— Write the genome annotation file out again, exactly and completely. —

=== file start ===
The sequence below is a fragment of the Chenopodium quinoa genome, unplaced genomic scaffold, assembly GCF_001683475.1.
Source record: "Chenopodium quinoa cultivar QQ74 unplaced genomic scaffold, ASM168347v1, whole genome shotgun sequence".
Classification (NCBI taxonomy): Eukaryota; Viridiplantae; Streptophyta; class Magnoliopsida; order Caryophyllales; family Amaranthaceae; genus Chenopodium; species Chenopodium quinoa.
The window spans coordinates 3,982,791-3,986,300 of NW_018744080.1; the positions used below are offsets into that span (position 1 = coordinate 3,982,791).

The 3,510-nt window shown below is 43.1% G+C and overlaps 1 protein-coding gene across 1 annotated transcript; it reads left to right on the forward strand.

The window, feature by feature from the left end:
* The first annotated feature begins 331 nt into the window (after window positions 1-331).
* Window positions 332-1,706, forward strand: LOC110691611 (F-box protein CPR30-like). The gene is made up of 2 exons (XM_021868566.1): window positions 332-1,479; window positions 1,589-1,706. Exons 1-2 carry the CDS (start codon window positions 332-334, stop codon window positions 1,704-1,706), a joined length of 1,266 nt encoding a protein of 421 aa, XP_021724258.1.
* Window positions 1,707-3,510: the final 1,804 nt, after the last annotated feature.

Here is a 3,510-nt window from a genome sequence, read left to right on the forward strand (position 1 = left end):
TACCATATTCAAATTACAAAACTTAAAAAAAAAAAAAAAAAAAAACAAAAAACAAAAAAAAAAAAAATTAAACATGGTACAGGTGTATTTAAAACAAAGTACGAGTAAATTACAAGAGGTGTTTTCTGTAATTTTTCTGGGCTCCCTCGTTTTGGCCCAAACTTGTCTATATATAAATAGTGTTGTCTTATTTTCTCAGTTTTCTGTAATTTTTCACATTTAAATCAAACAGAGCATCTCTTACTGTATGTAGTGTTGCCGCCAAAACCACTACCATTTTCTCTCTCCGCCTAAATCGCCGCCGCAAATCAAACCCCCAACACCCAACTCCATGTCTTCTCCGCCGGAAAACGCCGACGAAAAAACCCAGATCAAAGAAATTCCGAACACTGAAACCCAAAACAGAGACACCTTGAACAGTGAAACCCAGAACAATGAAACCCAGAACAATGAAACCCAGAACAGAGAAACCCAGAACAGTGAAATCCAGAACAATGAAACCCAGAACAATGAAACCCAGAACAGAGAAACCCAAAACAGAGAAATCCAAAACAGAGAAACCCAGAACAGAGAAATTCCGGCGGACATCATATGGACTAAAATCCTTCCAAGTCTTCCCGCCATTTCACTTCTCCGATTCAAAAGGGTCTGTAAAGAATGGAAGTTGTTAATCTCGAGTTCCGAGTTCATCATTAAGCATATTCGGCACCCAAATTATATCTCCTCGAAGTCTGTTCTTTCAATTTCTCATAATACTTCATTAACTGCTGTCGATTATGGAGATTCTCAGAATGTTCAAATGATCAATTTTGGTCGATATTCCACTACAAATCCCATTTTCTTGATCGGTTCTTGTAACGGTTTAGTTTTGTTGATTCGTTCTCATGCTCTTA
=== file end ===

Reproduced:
The sequence below is a fragment of the Chenopodium quinoa genome, unplaced genomic scaffold, assembly GCF_001683475.1.
Source record: "Chenopodium quinoa cultivar QQ74 unplaced genomic scaffold, ASM168347v1, whole genome shotgun sequence".
Classification (NCBI taxonomy): Eukaryota; Viridiplantae; Streptophyta; class Magnoliopsida; order Caryophyllales; family Amaranthaceae; genus Chenopodium; species Chenopodium quinoa.
The window spans coordinates 3,982,791-3,986,300 of NW_018744080.1; the positions used below are offsets into that span (position 1 = coordinate 3,982,791).

The 3,510-nt window shown below is 43.1% G+C and overlaps 1 protein-coding gene across 1 annotated transcript; it reads left to right on the forward strand.

The window, feature by feature from the left end:
* The first annotated feature begins 331 nt into the window (after window positions 1-331).
* Window positions 332-1,706, forward strand: LOC110691611 (F-box protein CPR30-like). The gene is made up of 2 exons (XM_021868566.1): window positions 332-1,479; window positions 1,589-1,706. Exons 1-2 carry the CDS (start codon window positions 332-334, stop codon window positions 1,704-1,706), a joined length of 1,266 nt encoding a protein of 421 aa, XP_021724258.1.
* Window positions 1,707-3,510: the final 1,804 nt, after the last annotated feature.

Here is a 3,510-nt window from a genome sequence, read left to right on the forward strand (position 1 = left end):
TACCATATTCAAATTACAAAACTTAAAAAAAAAAAAAAAAAAAAACAAAAAACAAAAAAAAAAAAAATTAAACATGGTACAGGTGTATTTAAAACAAAGTACGAGTAAATTACAAGAGGTGTTTTCTGTAATTTTTCTGGGCTCCCTCGTTTTGGCCCAAACTTGTCTATATATAAATAGTGTTGTCTTATTTTCTCAGTTTTCTGTAATTTTTCACATTTAAATCAAACAGAGCATCTCTTACTGTATGTAGTGTTGCCGCCAAAACCACTACCATTTTCTCTCTCCGCCTAAATCGCCGCCGCAAATCAAACCCCCAACACCCAACTCCATGTCTTCTCCGCCGGAAAACGCCGACGAAAAAACCCAGATCAAAGAAATTCCGAACACTGAAACCCAAAACAGAGACACCTTGAACAGTGAAACCCAGAACAATGAAACCCAGAACAATGAAACCCAGAACAGAGAAACCCAGAACAGTGAAATCCAGAACAATGAAACCCAGAACAATGAAACCCAGAACAGAGAAACCCAAAACAGAGAAATCCAAAACAGAGAAACCCAGAACAGAGAAATTCCGGCGGACATCATATGGACTAAAATCCTTCCAAGTCTTCCCGCCATTTCACTTCTCCGATTCAAAAGGGTCTGTAAAGAATGGAAGTTGTTAATCTCGAGTTCCGAGTTCATCATTAAGCATATTCGGCACCCAAATTATATCTCCTCGAAGTCTGTTCTTTCAATTTCTCATAATACTTCATTAACTGCTGTCGATTATGGAGATTCTCAGAATGTTCAAATGATCAATTTTGGTCGATATTCCACTACAAATCCCATTTTCTTGATCGGTTCTTGTAACGGTTTAGTTTTGTTGATTCGTTCTCATGCTCTTA